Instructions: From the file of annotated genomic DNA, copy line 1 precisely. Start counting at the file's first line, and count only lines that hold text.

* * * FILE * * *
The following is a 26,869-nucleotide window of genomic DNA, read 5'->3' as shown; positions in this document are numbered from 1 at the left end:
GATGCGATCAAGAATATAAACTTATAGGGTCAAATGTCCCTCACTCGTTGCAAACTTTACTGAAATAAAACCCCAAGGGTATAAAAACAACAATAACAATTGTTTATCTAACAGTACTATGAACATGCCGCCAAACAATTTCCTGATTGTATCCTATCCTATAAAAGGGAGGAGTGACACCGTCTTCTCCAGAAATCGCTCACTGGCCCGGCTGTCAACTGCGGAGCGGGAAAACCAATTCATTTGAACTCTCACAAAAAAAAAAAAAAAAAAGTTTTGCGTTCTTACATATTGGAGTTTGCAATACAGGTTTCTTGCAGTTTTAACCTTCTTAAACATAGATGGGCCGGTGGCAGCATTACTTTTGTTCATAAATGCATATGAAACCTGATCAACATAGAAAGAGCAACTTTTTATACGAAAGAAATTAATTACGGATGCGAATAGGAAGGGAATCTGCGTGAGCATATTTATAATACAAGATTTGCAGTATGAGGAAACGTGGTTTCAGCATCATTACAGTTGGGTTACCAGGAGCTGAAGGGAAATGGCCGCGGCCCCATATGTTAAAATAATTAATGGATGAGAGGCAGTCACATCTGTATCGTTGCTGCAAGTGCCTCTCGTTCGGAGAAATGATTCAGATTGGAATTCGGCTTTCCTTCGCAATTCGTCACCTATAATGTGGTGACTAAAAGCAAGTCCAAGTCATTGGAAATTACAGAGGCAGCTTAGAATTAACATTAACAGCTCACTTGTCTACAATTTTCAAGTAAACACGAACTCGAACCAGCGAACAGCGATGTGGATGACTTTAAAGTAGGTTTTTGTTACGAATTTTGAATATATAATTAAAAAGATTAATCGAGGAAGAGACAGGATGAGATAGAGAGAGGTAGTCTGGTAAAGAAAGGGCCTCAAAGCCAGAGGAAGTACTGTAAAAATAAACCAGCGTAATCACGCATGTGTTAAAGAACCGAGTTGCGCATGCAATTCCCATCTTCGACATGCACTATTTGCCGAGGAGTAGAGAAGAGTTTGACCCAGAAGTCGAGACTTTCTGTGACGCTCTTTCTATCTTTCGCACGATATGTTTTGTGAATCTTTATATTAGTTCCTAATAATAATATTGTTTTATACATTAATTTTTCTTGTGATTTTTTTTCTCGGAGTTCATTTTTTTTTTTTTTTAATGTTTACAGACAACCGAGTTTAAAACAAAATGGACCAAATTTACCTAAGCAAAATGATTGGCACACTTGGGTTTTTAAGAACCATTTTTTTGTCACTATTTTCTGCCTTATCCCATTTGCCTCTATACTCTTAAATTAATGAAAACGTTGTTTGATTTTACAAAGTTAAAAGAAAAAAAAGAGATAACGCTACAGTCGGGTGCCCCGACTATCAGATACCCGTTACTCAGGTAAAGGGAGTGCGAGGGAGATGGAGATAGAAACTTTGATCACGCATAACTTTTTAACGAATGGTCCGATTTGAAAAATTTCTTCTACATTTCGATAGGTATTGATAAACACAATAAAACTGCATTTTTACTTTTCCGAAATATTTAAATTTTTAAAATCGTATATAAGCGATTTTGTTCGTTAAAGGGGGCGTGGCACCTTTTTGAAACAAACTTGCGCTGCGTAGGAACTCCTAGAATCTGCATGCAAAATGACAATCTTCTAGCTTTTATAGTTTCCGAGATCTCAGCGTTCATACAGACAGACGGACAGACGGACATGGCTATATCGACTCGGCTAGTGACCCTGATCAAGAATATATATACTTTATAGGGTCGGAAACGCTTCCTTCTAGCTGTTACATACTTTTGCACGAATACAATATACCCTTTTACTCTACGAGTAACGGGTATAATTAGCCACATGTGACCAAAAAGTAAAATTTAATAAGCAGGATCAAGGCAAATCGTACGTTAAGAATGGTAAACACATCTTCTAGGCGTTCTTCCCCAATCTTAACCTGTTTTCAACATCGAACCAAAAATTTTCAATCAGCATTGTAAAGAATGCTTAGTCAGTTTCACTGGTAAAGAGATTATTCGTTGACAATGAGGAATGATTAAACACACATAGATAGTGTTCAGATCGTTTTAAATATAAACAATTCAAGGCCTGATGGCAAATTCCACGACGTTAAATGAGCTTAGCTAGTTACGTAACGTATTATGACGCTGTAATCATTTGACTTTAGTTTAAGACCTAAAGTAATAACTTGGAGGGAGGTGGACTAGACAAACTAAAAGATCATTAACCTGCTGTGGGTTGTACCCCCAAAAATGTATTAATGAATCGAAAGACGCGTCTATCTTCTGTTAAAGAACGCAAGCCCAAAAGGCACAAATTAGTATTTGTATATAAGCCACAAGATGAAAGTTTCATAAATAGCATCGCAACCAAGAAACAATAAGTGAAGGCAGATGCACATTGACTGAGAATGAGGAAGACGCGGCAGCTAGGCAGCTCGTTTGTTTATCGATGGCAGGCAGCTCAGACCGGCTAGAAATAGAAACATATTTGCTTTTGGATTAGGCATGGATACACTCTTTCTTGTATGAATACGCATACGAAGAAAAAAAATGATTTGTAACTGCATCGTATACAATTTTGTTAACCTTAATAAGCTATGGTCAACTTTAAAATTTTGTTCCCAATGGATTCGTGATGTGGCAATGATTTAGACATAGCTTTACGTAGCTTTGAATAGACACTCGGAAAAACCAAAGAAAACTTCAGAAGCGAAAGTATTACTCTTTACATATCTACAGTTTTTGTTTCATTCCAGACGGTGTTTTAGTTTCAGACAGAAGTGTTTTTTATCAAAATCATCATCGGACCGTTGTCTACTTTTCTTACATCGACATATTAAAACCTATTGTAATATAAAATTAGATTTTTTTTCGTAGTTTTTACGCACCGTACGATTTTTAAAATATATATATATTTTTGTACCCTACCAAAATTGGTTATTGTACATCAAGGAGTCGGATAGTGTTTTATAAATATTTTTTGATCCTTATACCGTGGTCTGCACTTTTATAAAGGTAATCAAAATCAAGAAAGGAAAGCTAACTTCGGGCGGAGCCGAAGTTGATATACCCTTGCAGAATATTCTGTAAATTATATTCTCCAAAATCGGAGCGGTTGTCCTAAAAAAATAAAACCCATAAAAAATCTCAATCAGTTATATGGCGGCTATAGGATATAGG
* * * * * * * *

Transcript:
The following is a 26,869-nucleotide window of genomic DNA, read 5'->3' as shown; positions in this document are numbered from 1 at the left end: